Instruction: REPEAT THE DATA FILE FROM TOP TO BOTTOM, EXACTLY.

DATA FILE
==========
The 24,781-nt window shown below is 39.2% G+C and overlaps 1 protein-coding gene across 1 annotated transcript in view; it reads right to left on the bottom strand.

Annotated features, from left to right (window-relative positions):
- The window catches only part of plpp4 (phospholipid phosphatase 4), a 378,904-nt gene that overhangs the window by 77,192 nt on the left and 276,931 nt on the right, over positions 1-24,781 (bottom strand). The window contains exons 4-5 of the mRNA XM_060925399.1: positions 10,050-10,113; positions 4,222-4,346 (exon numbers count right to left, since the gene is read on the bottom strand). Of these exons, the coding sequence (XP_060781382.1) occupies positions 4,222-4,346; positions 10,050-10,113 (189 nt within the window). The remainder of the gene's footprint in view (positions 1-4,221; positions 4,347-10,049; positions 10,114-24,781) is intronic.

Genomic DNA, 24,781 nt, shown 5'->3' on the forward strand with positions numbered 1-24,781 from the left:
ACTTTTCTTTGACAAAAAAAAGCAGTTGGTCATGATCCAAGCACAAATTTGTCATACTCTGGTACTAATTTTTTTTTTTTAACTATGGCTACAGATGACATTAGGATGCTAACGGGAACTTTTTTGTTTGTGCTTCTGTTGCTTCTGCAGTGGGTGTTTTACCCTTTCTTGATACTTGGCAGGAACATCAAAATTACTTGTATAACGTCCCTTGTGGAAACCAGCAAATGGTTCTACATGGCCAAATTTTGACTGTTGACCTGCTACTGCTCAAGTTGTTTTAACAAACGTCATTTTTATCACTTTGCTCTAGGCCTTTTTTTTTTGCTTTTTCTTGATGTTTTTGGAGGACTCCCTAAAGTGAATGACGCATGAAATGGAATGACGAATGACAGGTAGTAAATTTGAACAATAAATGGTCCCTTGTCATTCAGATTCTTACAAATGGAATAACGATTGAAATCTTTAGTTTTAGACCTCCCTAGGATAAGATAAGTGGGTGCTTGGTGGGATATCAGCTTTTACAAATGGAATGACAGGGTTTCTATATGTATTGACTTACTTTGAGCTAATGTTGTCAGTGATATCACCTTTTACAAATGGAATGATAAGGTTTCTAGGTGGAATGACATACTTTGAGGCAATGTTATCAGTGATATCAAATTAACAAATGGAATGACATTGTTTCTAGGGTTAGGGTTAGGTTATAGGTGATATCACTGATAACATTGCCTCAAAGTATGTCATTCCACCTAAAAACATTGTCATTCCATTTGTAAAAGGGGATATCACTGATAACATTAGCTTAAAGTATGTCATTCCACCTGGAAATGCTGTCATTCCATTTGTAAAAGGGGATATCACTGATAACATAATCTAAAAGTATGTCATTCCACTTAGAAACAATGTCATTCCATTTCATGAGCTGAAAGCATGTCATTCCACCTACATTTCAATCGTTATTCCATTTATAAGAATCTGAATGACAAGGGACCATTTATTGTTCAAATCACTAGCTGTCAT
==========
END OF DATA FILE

The 24,781-nt window shown below is 39.2% G+C and overlaps 1 protein-coding gene across 1 annotated transcript in view; it reads right to left on the bottom strand.

Annotated features, from left to right (window-relative positions):
- The window catches only part of plpp4 (phospholipid phosphatase 4), a 378,904-nt gene that overhangs the window by 77,192 nt on the left and 276,931 nt on the right, over positions 1-24,781 (bottom strand). The window contains exons 4-5 of the mRNA XM_060925399.1: positions 10,050-10,113; positions 4,222-4,346 (exon numbers count right to left, since the gene is read on the bottom strand). Of these exons, the coding sequence (XP_060781382.1) occupies positions 4,222-4,346; positions 10,050-10,113 (189 nt within the window). The remainder of the gene's footprint in view (positions 1-4,221; positions 4,347-10,049; positions 10,114-24,781) is intronic.

Genomic DNA, 24,781 nt, shown 5'->3' on the forward strand with positions numbered 1-24,781 from the left:
ACTTTTCTTTGACAAAAAAAAGCAGTTGGTCATGATCCAAGCACAAATTTGTCATACTCTGGTACTAATTTTTTTTTTTTAACTATGGCTACAGATGACATTAGGATGCTAACGGGAACTTTTTTGTTTGTGCTTCTGTTGCTTCTGCAGTGGGTGTTTTACCCTTTCTTGATACTTGGCAGGAACATCAAAATTACTTGTATAACGTCCCTTGTGGAAACCAGCAAATGGTTCTACATGGCCAAATTTTGACTGTTGACCTGCTACTGCTCAAGTTGTTTTAACAAACGTCATTTTTATCACTTTGCTCTAGGCCTTTTTTTTTTGCTTTTTCTTGATGTTTTTGGAGGACTCCCTAAAGTGAATGACGCATGAAATGGAATGACGAATGACAGGTAGTAAATTTGAACAATAAATGGTCCCTTGTCATTCAGATTCTTACAAATGGAATAACGATTGAAATCTTTAGTTTTAGACCTCCCTAGGATAAGATAAGTGGGTGCTTGGTGGGATATCAGCTTTTACAAATGGAATGACAGGGTTTCTATATGTATTGACTTACTTTGAGCTAATGTTGTCAGTGATATCACCTTTTACAAATGGAATGATAAGGTTTCTAGGTGGAATGACATACTTTGAGGCAATGTTATCAGTGATATCAAATTAACAAATGGAATGACATTGTTTCTAGGGTTAGGGTTAGGTTATAGGTGATATCACTGATAACATTGCCTCAAAGTATGTCATTCCACCTAAAAACATTGTCATTCCATTTGTAAAAGGGGATATCACTGATAACATTAGCTTAAAGTATGTCATTCCACCTGGAAATGCTGTCATTCCATTTGTAAAAGGGGATATCACTGATAACATAATCTAAAAGTATGTCATTCCACTTAGAAACAATGTCATTCCATTTCATGAGCTGAAAGCATGTCATTCCACCTACATTTCAATCGTTATTCCATTTATAAGAATCTGAATGACAAGGGACCATTTATTGTTCAAATCACTAGCTGTCAT